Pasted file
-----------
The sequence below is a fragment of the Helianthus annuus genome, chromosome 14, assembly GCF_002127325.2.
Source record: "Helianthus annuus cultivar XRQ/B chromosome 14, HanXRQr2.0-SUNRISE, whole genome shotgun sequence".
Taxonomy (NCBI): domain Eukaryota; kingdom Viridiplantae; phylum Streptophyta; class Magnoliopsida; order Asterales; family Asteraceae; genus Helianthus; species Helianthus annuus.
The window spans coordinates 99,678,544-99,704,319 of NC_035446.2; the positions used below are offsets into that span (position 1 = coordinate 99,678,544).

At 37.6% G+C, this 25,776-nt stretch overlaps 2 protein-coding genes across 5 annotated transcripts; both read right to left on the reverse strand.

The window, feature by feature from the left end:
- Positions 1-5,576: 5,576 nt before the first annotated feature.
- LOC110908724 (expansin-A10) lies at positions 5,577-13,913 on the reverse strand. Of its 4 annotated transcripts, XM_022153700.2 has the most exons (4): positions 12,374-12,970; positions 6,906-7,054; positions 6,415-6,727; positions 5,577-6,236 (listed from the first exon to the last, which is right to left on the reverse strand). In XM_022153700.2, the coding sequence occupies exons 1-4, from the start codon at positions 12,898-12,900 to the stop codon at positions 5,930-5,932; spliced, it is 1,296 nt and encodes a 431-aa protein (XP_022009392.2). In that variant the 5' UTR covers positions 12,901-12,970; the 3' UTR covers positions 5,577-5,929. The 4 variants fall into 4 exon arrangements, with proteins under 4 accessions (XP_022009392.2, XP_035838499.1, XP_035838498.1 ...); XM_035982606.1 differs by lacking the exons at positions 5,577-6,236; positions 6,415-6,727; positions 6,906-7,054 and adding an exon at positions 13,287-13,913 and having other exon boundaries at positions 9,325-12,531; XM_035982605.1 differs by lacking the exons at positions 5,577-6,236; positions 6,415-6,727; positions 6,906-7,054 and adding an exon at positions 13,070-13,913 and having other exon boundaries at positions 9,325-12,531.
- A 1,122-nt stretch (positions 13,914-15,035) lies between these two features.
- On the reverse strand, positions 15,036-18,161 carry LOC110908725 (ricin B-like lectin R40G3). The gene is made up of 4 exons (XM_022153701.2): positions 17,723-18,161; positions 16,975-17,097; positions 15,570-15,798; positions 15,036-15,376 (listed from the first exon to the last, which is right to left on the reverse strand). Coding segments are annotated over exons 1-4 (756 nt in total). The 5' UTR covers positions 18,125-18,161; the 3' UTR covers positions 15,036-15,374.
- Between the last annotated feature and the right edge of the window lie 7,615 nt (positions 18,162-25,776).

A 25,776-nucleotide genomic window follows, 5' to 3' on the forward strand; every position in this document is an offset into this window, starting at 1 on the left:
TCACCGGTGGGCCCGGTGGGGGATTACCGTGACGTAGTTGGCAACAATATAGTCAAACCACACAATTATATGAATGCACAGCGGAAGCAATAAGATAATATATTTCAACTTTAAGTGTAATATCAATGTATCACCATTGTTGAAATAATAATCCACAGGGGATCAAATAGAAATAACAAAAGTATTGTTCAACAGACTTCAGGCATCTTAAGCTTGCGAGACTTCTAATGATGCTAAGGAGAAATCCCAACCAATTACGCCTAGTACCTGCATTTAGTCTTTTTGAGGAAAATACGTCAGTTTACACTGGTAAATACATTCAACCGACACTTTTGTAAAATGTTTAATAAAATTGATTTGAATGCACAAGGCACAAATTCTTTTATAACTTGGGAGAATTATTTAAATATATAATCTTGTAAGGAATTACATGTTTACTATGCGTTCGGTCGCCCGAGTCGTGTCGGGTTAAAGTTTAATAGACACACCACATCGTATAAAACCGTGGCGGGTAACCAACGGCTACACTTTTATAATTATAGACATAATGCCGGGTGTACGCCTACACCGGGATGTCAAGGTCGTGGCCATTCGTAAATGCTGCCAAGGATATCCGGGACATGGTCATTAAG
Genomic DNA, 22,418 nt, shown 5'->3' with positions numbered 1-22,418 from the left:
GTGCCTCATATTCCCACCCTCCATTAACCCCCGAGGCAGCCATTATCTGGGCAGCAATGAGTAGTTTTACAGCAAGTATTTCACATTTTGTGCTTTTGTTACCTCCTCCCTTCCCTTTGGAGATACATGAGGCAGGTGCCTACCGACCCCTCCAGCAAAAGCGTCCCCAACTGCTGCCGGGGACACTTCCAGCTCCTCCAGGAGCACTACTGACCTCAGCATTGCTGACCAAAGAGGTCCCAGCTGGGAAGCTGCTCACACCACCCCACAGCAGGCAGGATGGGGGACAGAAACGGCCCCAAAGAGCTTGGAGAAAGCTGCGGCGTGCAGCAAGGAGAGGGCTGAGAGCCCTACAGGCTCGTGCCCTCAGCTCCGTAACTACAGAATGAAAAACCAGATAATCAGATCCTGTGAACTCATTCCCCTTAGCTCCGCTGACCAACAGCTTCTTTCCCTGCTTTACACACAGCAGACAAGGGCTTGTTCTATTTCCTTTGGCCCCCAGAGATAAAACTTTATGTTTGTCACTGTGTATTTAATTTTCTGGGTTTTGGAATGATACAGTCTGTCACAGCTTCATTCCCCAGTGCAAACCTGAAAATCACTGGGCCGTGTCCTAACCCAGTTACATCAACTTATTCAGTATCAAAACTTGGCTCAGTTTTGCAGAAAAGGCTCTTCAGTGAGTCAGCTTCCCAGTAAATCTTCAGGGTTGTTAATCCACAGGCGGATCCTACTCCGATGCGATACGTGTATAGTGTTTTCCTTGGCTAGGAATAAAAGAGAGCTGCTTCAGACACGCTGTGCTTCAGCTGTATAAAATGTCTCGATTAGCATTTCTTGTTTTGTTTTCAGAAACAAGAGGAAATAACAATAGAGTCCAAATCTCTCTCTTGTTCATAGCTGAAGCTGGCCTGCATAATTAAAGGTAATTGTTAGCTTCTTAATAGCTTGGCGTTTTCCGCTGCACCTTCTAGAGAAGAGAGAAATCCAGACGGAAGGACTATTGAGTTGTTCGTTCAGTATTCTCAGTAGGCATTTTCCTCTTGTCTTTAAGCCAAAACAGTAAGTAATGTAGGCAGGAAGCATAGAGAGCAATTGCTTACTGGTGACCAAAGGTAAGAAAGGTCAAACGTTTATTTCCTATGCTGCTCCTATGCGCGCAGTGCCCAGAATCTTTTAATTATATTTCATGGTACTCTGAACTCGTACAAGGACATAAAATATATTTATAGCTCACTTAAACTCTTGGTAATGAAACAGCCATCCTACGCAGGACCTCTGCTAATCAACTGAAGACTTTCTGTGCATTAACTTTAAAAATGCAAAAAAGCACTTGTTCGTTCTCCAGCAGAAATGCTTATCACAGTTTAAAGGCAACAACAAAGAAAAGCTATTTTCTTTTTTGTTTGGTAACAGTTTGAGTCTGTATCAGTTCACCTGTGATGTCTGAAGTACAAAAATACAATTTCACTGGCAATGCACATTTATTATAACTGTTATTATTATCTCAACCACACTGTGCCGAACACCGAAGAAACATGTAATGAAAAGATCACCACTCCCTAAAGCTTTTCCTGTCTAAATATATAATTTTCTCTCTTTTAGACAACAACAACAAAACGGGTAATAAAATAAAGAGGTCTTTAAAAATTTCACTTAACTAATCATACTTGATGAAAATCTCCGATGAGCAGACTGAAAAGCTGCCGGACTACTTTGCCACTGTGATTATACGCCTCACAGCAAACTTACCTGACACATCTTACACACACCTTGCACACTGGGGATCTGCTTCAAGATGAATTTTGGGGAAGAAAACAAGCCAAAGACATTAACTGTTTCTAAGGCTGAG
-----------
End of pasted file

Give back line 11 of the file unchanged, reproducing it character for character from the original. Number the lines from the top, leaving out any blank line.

- Between the last annotated feature and the right edge of the window lie 7,615 nt (positions 18,162-25,776).